Now let’s talk about technology. Up until the computer age, a company drew and designed a hull, built it, dropped it in the water, and tested it. If it performed well, they could tweak it by adding, removing and reshaping the hull. They would continue this process until it met their specifications. If it didn’t perform well, they started over from scratch. In the 21st century, new hull designs are developed using sophisticated 3d modeling software and computers that can simulate the stresses and flow of water on a hull. Because of this technology, boats today get on plane quicker, are more stable, get less splash over the bow and can be more purpose focused than ever before. If you’ve ever seen a wakeboard boat, think of the technology involved to create a wave behind the boat that has enough size and force to push a surfer. Think about an offshore fishing boat that can slice through 4-5 foot waves without throwing the passengers and equipment across the deck and keeping the interior of the boat dry. And that’s just the technology to build the hulls! Now let’s add features like computerized ballast systems or gyroscopes that never existed before. Boats today can have all the technology of your living room plus be able to map the lake bottom, show the tide patterns or allow you to navigate new waterways via satellite. This is technology that is developed for a small percentage of the population and therefore carries a premium price tag.
Without a doubt, one of the most direct costs to a boat is the engine. Whether you’re looking at a small pontoon, a performance wake boat or an offshore fishing vessel, the amount of Horse Power (HP) you desire will affect the overall cost of the boat. Today’s motors run quieter, have more torque and are more fuel efficient than ever before. EPA standards, environmentalists and consumers have also demanded that new motors be “greener” and produce less emissions than ever before. All these factors increase the value of the engine powering a new boat but also add a measurable cost to the price of any new boat. Relatively speaking, the motor of any boat will account for approximately 1/3 of the entire boat price and as consumers demand more horsepower while still maintaining their clean waterways, the base price of boats will continue to increase.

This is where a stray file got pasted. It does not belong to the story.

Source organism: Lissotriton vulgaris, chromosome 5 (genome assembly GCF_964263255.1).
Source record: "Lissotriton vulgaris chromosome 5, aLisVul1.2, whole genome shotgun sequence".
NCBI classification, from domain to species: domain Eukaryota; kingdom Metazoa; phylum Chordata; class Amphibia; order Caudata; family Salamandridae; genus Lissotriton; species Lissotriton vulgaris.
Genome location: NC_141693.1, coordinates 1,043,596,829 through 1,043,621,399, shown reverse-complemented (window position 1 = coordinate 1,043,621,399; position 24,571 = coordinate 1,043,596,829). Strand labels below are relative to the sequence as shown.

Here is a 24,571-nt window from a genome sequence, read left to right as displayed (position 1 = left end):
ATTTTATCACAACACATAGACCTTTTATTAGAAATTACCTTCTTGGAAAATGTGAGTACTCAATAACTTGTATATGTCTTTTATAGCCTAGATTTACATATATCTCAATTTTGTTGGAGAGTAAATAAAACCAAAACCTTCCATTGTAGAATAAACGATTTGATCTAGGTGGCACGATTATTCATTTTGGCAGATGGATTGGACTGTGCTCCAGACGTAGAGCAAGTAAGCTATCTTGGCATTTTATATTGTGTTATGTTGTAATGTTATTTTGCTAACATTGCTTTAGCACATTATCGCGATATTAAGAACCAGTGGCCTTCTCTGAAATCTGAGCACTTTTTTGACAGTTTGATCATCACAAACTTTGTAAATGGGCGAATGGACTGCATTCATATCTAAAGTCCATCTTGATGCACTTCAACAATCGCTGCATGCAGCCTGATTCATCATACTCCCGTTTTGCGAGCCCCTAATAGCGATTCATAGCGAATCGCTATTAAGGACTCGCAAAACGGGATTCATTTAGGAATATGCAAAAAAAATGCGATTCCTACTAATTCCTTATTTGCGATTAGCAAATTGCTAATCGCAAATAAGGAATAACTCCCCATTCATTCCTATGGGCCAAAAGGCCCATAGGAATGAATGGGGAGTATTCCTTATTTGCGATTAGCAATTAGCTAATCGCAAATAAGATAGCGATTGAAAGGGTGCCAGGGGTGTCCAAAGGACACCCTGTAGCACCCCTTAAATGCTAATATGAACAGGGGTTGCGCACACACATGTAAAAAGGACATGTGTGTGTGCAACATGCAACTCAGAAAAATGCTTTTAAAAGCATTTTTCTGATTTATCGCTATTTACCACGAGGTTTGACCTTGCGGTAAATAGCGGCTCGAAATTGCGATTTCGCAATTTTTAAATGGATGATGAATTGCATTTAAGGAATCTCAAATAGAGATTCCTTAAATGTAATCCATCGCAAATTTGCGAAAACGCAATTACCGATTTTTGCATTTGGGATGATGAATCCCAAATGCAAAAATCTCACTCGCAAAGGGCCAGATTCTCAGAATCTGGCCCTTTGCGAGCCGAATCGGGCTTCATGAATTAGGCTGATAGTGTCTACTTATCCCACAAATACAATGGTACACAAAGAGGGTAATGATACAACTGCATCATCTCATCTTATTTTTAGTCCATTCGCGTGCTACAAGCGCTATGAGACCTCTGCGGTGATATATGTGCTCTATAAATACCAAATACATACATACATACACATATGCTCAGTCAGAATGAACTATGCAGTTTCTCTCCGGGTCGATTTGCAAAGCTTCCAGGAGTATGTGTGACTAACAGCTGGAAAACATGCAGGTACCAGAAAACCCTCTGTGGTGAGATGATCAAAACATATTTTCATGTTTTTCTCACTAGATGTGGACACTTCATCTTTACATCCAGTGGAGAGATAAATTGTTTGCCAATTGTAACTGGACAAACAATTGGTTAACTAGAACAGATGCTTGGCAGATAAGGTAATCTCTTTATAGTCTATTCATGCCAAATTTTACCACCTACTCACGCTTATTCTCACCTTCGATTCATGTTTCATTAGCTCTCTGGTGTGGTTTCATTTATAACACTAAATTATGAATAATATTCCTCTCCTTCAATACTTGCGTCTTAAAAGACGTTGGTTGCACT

So finally, we’re at what we internally call the X-factor. Economists would consider this the laws of supply and demand. While new manufacturers enter the industry each year, there’s still a limited number of suppliers and top tier builders that can’t meet the demand of boating customers. But, that’s only part of it. The missing piece on why boats have increased in price the way they have is this: It’s Because They Can. Take a second and ask yourself “What’s the value of spending time with my family?” What would you pay to see your daughter’s confidence grow when she first pulls herself out of the water on 2 skis? Going out to dinner at a restaurant that overlooks the water may cost you the same as a monthly payment on a boat that provides the same, if not better view of the water. And with a boat, you can have this view any night of the week. Boating is inherently social and in today’s fast-paced, high tech world consumed by social media, boating is an escape that brings families together, builds meaningful relationships between friends and creates a sense of time away and adventure daily. Comparatively speaking, ask yourself what it would cost to go a vacation every weekend that the weather allows you to be outside. That’s what boating is. It creates value that isn’t easily recognized as a dollar figure. Every day on a boat is a new adventure. Every trip out is a chance to be in nature and discover something